The Blurb: Ninety-five days, and then I’ll be safe. I wonder whether the procedure will hurt. I want to get it over with. It’s hard to be patient. It’s hard not to be afraid while I’m still uncured, though so far the deliria hasn’t touched me yet. Still, I worry. They say that in the old days, love drove people to madness. The deadliest of all deadly things: It kills you both when you have it and when you don’t.(less)
So the more I read dystopian fiction, the more I find myself having to divide my reviews into two major sections. Whether or not I buy the society, and whether or not I liked the story. Most of the time those two line up, but with Delirium they didn’t.
I didn’t buy the society of Delirium. Oh I can buy a society choosing to lobotomize itself in order to cut down on destructive emotions, after all, Uglies features a society that intentionally gives itself brain damage in order to be compliant. The difference with Uglies though is the trade off, the near perfect society, made me wonder if it would be worth the cost.
To me, that’s what a good dystopian novel does. It behaves like a Utopian society in every way until you realize the price. The hidden horror lurking just beneath the surface, and your dystopian protagonist has to decide, is it worth it? Do I become complicit in these horrible happenings to reap the reward of comfort, society, and equality? Is THIS what it takes to have it all?
Now obviously, many famous dystopian novels don’t go the Utopian route. 1984, Anthem, Brave New World, not a single one of those societies featured a place I’d want to live. And more and more, YA dystopian stories are modeling themselves after those stories. The Hunger Games, Matched, Divergent. Class struggles and poverty still exist. It makes me a little sad to see this theme becoming predominant in YA.We paid the awful price, and what to we have to show for it? Nothing. No one from the outside looking in would think they’ve landed in Utopia. Everything is so bad we don’t even bother with the illusion of prosperity. The trend of dystopian novels in YA already reflected an uncertainty about our future, the shift to bleak dystopias indicate sheer hopelessness.
Another thing that a dystopian novels has to do, to me, is make me buy into the dystopia. There has to be logic, no matter how twisted. I can see love becoming a horror story, but the actual procedure doesn’t behave in consistent way. If you lobotomize the brain, it’s not just love you get rid of. It’s personality, hate, fear. You become a zombie. And the adults sometimes acted like that. Sometimes they were aggressive, and judgmental, and violent. Now no procedure on the brain is going to impact everyone the exact same way, so I was willing to accept the sheer number of people in the society that seemed to enjoy being violent. But not within the same person. So one of two things was happening in this society. Either the author wasn’t consistent with the procedure (no one should have felt extremes, thus you shouldn’t have enraged child abusers and over aggressive soldiers) Or the author didn’t do a good enough job explaining that it is not in fact a lobotomy the characters are getting, just a diminished capacity for love. In which case, her descriptions were inconsistent, and the cure would not have “cured” an urge to exercise, a sexual preference on a base level, the urge to reproduce, ect. The people in this society stilled cared what others thought of them, still exhibited pride and judgement, they still got angry. It just wasn’t consistent so I could not buy the society.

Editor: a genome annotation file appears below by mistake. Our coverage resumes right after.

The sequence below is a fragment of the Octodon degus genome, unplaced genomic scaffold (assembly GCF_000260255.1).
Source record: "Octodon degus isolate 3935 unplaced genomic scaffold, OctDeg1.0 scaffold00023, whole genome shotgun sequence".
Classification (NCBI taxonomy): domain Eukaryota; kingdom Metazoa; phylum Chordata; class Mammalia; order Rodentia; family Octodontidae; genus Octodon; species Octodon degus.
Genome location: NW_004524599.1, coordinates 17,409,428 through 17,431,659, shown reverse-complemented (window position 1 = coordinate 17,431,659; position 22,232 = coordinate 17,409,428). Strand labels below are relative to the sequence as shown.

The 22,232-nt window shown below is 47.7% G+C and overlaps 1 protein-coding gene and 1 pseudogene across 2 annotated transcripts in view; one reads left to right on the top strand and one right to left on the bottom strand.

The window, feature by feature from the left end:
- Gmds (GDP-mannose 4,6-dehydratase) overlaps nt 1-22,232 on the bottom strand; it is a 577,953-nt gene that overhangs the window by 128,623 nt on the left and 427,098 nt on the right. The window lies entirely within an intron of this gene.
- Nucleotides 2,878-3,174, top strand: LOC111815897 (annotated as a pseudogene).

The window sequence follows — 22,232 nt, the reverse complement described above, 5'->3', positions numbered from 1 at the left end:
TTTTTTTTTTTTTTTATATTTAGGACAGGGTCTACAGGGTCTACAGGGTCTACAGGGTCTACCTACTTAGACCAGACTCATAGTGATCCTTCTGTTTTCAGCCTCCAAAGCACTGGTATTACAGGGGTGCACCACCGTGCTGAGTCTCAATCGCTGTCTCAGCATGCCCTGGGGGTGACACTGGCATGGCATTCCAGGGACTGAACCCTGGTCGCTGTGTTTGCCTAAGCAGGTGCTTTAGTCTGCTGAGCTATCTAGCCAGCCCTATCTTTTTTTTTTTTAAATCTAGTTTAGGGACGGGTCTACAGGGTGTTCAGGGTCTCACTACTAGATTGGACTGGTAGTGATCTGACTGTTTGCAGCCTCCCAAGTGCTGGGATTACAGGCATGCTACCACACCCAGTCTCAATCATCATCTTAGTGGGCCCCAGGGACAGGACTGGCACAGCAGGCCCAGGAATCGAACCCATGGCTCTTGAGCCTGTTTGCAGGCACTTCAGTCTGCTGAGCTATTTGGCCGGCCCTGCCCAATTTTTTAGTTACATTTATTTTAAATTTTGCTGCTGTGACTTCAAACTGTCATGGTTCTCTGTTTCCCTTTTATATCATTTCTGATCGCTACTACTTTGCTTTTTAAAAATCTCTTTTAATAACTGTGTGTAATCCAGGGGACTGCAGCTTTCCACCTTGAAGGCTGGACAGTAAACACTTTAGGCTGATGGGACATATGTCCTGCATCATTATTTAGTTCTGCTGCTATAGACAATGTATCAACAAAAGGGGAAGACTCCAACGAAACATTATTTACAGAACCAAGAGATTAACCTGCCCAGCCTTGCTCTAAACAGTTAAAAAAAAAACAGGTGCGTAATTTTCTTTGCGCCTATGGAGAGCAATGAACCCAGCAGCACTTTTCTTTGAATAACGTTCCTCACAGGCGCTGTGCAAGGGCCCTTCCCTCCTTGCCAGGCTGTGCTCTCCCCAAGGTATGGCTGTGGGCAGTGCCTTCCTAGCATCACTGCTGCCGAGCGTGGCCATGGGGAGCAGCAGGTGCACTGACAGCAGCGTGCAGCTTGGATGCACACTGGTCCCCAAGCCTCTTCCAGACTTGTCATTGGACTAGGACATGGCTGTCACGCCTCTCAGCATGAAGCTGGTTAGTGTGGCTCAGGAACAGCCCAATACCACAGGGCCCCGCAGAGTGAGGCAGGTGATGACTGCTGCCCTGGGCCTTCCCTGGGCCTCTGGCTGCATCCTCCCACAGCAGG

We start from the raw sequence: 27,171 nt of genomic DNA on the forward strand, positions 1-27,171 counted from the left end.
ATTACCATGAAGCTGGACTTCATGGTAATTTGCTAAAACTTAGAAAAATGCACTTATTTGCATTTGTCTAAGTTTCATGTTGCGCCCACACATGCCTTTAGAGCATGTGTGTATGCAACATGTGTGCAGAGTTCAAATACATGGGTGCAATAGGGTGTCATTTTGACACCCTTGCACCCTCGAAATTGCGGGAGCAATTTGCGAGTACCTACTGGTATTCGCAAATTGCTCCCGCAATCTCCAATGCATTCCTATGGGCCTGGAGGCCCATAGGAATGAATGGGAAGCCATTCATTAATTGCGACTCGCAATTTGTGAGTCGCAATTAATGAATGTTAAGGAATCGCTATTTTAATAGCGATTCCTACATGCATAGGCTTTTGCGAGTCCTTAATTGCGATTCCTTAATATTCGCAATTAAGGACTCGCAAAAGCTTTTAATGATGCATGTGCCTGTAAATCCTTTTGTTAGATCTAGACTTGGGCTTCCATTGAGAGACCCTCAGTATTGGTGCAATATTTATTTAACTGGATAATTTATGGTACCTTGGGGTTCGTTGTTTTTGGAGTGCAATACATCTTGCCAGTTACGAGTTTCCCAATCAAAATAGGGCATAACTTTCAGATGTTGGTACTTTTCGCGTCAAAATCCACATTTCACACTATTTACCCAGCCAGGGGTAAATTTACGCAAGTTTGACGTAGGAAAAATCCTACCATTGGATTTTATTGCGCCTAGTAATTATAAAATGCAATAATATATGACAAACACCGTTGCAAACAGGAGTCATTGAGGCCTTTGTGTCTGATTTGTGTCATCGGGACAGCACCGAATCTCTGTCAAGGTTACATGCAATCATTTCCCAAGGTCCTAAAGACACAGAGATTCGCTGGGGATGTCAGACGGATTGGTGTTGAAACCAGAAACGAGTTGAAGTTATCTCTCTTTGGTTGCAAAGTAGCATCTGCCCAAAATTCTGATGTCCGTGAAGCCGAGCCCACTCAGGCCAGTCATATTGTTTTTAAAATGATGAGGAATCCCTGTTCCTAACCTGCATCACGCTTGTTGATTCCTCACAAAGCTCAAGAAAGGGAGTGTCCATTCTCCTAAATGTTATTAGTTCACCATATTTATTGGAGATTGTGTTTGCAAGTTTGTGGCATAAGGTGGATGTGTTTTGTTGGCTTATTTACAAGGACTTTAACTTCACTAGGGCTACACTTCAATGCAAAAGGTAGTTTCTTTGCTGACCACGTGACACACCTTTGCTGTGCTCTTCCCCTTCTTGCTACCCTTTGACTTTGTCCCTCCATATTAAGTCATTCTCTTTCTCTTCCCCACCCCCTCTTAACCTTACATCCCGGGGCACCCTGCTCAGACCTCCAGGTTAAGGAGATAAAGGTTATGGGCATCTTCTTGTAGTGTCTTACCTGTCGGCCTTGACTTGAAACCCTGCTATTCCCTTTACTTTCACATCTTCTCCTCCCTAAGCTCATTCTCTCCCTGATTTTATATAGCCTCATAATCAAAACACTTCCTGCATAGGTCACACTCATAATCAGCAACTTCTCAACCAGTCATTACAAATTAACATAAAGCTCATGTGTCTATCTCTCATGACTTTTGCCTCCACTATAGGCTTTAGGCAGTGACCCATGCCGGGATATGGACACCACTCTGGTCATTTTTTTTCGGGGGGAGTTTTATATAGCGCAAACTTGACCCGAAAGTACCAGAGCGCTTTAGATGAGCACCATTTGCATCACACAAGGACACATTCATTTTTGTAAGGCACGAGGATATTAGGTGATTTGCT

That being said though, I still liked the books. The story was good, even if the society wasn’t. The writing was beautiful! Poetic! Flowing. Honestly, it was fantastic writing. The descriptions!!! The nursery rhymes, the book of Shhh. While not believable to me, the world building that went into this was still amazing. I didn’t really like any of the characters that much but I didn’t like them because I wouldn’t like them in person, if that makes sense? They were 3 dimensional, well developed, whole characters. I just happen to dislike most of their personalties. I never really bought into the romance, but for a book series about love, I have to applaud that Oliver never actually made the story ALL about love. The world, the characters, and everything EXIST. The love story doesn’t drive the plot of the series, it could stand without it, the world didn’t stop and revolve around the two characters. Yay for having an identity Lena outside of lovestruck teen! Good for you 🙂 I did love the friendships formed in this series, and I love that those friendships didn’t revolve around the romance either. The girls talked to each other about things OTHER than boys. As in they had a life. Identities outside of their crush’s. I’m super impressed by that, and very happy to see it in a book that could have SO easily slipped way too far in the other direction without being called on it, because of the whole love is literally forbidden angle of this story. Like, in this context, and this context alone, disappearing into the romance would have been an act of rebellion and the romance could have actually been its own character and everything could have been all codependent and reliant on the love story, and for book 1, I was a bit worried it would do that but it didn’t!
I did feel that the ending of the series was rushed. I like that everything wasn’t neatly tied up with a bow, but despite not resolving much, the ending just felt gleaned over. And Oliver can DO endings. I read “Before I Fall.” Endings, are her fricken forte. I wouldn’t be surprised to learn there’s one more book for this series. There’s enough there for one.
Overall, I’d read it. I enjoyed it. You probably will to.